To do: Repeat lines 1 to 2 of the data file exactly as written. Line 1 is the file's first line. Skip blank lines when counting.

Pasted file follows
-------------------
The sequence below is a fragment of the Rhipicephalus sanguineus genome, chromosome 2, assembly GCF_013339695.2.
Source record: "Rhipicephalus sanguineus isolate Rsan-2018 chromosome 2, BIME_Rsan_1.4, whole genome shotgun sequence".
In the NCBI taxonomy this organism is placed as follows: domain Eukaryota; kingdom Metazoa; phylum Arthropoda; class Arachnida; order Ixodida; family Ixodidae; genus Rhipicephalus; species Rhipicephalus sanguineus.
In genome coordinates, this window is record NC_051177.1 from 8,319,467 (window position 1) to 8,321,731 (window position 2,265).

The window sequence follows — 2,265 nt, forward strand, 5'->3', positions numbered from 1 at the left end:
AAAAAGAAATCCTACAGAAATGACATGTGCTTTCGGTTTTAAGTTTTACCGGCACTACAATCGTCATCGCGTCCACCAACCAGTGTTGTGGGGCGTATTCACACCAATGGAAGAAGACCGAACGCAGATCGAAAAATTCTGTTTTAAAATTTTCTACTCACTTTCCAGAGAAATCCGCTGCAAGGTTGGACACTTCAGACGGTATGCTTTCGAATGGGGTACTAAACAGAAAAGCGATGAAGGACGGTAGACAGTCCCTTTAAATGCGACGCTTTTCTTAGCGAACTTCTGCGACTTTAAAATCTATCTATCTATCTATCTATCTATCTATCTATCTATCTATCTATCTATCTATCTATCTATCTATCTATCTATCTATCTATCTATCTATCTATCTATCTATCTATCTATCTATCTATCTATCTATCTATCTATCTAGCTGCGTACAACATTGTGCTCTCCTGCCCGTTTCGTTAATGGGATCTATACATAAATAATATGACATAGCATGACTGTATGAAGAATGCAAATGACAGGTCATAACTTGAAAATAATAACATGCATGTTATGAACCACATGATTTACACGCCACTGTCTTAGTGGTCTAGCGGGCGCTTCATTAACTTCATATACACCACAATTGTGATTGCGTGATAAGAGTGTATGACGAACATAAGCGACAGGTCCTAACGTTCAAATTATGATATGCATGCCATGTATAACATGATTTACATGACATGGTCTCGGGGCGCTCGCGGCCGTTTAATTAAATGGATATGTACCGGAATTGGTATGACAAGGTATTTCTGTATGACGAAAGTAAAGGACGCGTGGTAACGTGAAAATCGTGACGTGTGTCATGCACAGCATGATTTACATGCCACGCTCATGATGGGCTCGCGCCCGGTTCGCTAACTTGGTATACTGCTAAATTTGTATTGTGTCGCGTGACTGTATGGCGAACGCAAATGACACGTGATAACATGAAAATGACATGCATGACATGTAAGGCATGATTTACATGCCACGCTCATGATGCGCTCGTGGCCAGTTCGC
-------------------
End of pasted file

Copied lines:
The sequence below is a fragment of the Rhipicephalus sanguineus genome, chromosome 2, assembly GCF_013339695.2.
Source record: "Rhipicephalus sanguineus isolate Rsan-2018 chromosome 2, BIME_Rsan_1.4, whole genome shotgun sequence".